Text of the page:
Wow. Well, I appreciate you being so honest and sharing your story. That’s incredible. I think it’s empowering, because I know that there’s obviously a lot of us who probably have experienced trauma. Well, I guess, like you said, there’s the “big T” and the “little t.” So would you say that everybody has had some sort of “little t” trauma? Like, for example, someone made fun of us on the playground? A million or two different things that have happened could have happened. How many of us have experienced the “big T” trauma? What do you think the percentages are? I mean, like half the world, a third of the world, one in 100? Because I just wonder that sometimes it seems like I don’t know that anybody could get through life without having some type of “big T” experience. But maybe that’s because if I do have experience, then I think well, maybe probably everyone has. Perhaps it’s a smaller minority a smaller group of people that have. Do you have any insights into that?

Sara Webb

I wish I had the statistics! I’m definitely going to look it up. But even if we just look at, like, reports of sexual trauma with women, it’s one in three. And I didn’t report and I know a lot of other people who didn’t. So if you just look at that, it’s a high percentage. And and let’s not diminish that “little T” trauma. 

Because it’s all relative, and vibrationally, if we just look at it. So everything that happens in our lives before the development of the prefrontal cortex would start around the age of 10. So everything from pretty much ages, like four to eight is when our brains are in that meditative state, we haven’t gone up into beta. Around the age of 10, is when we really fully start to inhabit beta.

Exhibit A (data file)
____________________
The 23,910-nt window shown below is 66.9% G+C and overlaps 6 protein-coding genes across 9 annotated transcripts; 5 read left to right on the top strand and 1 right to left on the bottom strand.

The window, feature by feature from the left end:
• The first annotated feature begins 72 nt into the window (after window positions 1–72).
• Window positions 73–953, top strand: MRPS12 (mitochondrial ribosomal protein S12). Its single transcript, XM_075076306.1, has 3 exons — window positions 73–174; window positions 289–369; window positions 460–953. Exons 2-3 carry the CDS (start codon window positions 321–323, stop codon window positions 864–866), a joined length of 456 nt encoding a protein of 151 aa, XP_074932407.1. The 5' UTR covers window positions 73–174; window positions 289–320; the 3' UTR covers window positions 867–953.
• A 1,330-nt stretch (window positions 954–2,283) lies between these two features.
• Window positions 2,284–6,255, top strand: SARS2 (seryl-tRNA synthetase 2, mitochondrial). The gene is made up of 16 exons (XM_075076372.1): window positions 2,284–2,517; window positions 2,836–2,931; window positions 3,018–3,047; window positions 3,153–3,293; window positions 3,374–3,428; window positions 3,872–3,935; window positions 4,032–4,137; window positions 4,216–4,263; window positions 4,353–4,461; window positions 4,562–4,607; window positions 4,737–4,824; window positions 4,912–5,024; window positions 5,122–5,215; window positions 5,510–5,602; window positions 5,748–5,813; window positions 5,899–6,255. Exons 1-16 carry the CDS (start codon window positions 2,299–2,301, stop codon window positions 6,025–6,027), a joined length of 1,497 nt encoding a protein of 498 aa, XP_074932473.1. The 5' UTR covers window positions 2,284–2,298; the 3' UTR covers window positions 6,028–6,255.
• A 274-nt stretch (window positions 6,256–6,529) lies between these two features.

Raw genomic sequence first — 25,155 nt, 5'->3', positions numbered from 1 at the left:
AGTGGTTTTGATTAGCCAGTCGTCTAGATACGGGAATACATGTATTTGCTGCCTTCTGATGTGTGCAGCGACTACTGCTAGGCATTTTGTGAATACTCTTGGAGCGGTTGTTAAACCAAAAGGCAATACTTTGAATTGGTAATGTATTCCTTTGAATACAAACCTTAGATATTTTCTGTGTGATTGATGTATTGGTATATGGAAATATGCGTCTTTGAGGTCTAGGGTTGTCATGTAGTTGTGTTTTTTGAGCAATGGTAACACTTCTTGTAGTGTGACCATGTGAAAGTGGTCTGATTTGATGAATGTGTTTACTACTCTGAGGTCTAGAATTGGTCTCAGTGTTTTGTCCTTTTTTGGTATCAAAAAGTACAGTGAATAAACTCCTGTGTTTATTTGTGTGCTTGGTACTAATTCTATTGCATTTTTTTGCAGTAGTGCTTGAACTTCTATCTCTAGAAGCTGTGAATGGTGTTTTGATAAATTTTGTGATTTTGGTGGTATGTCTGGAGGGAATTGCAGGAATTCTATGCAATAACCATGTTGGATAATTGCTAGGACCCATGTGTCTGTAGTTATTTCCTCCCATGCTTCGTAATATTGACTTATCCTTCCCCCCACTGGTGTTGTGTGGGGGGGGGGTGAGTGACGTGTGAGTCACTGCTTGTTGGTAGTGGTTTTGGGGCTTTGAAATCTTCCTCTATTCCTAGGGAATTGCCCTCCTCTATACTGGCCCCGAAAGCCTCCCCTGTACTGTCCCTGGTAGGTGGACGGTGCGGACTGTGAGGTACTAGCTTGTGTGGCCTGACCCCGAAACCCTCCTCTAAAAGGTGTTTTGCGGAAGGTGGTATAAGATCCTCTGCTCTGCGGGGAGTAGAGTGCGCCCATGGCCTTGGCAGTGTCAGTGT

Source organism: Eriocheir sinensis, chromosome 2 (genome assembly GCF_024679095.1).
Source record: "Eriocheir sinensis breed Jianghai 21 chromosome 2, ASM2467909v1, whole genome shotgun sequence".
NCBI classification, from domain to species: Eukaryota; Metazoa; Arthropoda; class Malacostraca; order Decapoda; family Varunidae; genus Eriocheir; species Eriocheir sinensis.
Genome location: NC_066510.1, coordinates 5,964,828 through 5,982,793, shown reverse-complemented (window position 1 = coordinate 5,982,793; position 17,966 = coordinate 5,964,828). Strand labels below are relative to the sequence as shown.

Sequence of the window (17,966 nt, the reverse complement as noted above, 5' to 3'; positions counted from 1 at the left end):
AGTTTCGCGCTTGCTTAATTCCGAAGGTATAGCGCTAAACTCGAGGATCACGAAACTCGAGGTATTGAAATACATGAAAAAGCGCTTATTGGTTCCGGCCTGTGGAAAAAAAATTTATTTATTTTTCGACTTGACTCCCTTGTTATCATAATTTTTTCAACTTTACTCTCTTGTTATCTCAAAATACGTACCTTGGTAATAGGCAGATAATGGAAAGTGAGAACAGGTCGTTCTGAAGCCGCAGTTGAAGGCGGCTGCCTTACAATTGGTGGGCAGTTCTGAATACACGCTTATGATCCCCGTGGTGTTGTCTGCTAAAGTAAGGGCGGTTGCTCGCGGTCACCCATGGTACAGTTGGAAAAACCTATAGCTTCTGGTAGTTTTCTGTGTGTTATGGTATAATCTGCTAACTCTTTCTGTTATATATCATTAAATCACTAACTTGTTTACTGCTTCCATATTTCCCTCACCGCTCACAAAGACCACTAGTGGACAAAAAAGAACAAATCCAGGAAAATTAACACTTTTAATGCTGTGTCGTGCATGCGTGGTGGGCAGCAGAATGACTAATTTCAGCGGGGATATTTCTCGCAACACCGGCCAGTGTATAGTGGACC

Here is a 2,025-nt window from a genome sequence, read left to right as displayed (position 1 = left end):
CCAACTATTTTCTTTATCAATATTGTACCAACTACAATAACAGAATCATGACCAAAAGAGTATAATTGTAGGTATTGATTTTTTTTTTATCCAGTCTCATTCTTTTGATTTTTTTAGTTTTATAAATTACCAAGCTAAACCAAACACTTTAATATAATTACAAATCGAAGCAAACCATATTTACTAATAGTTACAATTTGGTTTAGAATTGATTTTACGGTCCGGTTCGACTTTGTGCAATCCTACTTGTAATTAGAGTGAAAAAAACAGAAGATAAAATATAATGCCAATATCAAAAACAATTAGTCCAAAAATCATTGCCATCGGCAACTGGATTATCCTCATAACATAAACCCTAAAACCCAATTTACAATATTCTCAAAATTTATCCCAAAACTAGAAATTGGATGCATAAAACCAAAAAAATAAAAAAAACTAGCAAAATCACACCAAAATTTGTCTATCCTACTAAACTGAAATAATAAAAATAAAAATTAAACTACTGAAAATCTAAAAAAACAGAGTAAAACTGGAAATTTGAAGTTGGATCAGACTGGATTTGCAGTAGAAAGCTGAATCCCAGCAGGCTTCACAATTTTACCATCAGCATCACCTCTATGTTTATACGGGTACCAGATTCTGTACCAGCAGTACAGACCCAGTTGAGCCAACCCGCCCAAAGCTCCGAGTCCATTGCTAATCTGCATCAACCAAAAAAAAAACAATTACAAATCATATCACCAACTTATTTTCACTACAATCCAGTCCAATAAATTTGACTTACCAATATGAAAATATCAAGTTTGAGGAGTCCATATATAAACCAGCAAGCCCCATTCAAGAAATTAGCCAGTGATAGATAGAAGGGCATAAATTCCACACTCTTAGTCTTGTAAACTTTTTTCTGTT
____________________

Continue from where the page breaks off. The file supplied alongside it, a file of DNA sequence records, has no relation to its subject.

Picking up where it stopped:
Everything before that our brains take in as beliefs, basic beliefs about how the world is so for somebody like me, I saw people drinking, I grew up outside of New Orleans. I mean, drinking is just what people do. And I’m sure that’s for a lot of the world, you know, it’s just it’s very common. And so one of the beliefs that I had is that alcohol is safe. And if you have a “little T” trauma, “big T” trauma, some uncle that habitually made fun of you, a person on the playground who did something that could be seen as traumatic when it’s done, even once or twice, we can carry that vibration that belief with us into our adulthood and continue to attract those things into our lives. Because it’s something that we need to heal.

So it doesn’t matter if it’s seemingly small, it might be perpetuating itself as to a lack of abundance in our lives or a thinking that no one likes us. Then that can continue to play out in the workplace. And, you know, social groups, it doesn’t matter where it is. Because we’re basically here to heal.